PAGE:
The current new and improved version of Brooms: A Play About Saying Yes, written by Both Hands Theatre Company co-founders Tamara Kissane and Cheryl Chamblee and directed with brio by Chamblee, with assistance from Kissane, is a bold and brassy, but only partially successful experiment in avant-garde theater. Brooms will complete its two-week run July 20-22 at Manbites Dog Theater in Durham, NC, as part of Manbites Dog’s “Other Voices Series.”

Using a bizarre telemarketing call as a springboard for comedy, Brooms explores the nature and necessity of romantic relationships from a feminine perspective. Chamblee and Kissane, with the assistance of set designers Jessica Poland and Jeff Bergman, lighting designer Cecilia Durbin and assistant lighting designer Maya Waite-Jones, and costume designer Dierdre Shipman, create an impressive arena in which logic and emotion can collide — and, indeed, fight to the death, if necessary. But the script, which starts out with such promise and occasional flashes of brilliance, falters in the final segments before its head-scratching conclusion.

Metaphorically, the four characters in Brooms — Dana Marks (Poppy), Jackie Marriott (Dahlia), Jane Allen Wilson (Violet), and Leigh Holmes (Iris) — are all fading flowers of young womanhood. That is to say, they are single women fast approaching the age of spinsterhood. Although all four of them are still more or less actively seeking that Special Someone, they are discouraged, because they have been kissing a lot more frogs than princes (or, in one case, a princess) — if they get in pucker distance of anyone at all. Not only are they well past the age at which they expected to get married and settle down and start their families, they are increasingly conscious of the fact that their biological clocks are ticking, ticking, ticking, and their eggs are getting older by the minute. If they want to have children, they better do it sooner rather than later.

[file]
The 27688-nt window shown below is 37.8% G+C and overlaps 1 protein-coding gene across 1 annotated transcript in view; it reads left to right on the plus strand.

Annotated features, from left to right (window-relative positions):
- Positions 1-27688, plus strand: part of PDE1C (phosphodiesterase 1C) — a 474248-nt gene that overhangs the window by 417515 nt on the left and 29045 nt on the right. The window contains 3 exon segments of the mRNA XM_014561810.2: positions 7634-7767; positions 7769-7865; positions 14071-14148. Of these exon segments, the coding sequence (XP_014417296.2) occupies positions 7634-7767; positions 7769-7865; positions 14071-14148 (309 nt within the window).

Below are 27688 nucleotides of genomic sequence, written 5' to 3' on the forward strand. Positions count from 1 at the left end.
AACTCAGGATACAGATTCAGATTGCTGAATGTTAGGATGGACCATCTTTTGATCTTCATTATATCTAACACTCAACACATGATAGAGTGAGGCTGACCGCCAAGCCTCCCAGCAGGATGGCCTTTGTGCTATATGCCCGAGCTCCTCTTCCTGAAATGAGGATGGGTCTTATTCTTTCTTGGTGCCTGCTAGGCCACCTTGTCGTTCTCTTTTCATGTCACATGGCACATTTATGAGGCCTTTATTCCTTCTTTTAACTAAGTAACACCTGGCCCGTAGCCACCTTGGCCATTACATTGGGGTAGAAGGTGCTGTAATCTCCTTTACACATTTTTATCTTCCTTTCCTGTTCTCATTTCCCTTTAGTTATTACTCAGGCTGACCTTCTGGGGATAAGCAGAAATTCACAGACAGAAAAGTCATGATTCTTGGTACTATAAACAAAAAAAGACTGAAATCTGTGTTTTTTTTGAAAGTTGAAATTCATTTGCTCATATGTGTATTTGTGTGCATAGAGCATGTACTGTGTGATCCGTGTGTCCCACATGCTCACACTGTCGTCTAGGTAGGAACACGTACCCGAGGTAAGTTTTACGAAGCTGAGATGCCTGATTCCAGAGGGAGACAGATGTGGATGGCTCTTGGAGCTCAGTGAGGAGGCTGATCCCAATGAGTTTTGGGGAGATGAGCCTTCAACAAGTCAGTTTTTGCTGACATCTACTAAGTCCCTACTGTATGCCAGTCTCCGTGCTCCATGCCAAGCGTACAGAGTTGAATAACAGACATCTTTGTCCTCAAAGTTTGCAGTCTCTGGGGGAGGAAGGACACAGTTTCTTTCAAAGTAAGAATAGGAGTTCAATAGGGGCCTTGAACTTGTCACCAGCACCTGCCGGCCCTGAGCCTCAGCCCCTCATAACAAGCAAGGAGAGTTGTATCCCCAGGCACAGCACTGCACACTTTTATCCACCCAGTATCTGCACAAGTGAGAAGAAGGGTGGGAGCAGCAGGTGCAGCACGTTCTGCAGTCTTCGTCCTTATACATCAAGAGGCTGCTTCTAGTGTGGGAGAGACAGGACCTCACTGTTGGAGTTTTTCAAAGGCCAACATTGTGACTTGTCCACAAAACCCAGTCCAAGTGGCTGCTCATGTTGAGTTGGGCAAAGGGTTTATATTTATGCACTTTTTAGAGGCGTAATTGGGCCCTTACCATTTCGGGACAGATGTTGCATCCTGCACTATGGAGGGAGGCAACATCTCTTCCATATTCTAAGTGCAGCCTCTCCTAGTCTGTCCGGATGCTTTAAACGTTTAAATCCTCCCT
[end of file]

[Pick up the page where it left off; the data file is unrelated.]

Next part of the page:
Consequently, these four increasingly desperate females are prime targets for a wily and infernally persistent telemarketer (Lance Waycaster), who is selling a magical broom that he claims will sweep their target mate off his (or her) feet. After magically summoning their Special Someone, all the women have to do is clasp the hand of their target mate, and jump the broom three times, and — voilà! — they will be married.

After each of the four purchases a custom-made broom (all cleverly created by Derrick Ivey, who turns broom-making into an art form), the women find out that the broom comes with a lengthy and complicated set of manufacturer’s instructions, plus a list of probing personal questions. Their failure to follow the directives in the instructions to the letter, and to answer all the questions in a timely fashion, incites the unseen telemarketer to bombard them with follow-up phone calls and fill their joint mailbox with pushy letters aimed at coercing them into compliance.

Watching these four modern, fiercely independent women battle Big Brother, in the form of a telemarketer from hell, is fun for a while, but not for the full 70 minutes or so that the show ran last Friday night (without intermission). Sometimes acting in concert, like a wacky Greek chorus, and sometimes stepping out on their own to demonstrate the annoying little character quirks that have keep these bachelor girls from meeting and marrying Mr. Right (or Ms. Right, in Dahlia’s case), Dana Marks, Jackie Marriott, Jane Allen Wilson, and Leigh Holmes all put plenty of personality — and lots of pizzazz — into characters, and Lance Waycaster adds an incisive comic cameo as an intrusive telemarketer run amok.

Kudos are also due to set designers Jessica Poland and Jeff Bergman, who created her own special island for each of the women; costume designer Dierdre Shipman, who gave each woman a distinctive personal style; and especially creator of the brooms Derrick Ivey, who created four special sweepers that the Wicked Witch of the West would be proud to ride. The show’s authors, directors, and creative team combined to create a fine playground and some striking props for the highly talented cast to employ in acting out their romantic frustrations. The problem with this greatly improved 2006 update of Brooms is that the play still builds toward a murky — and ultimately unsatisfactory — conclusion. More work is required to create an ending worthy of all the buildup in this clever contemporary comedy by Tamara Kissane and Cheryl Chamblee.

Both Hands Theatre Company presents Brooms: A Play About Saying Yes Thursday-Saturday, July 20-22, at 8:15 p.m. at Manbites Dog Theater, 703 Foster St., Durham, North Carolina. $10 Thursday and Sunday and $15 Friday and Saturday. 919/682-3343 or Manbites Dog Theater: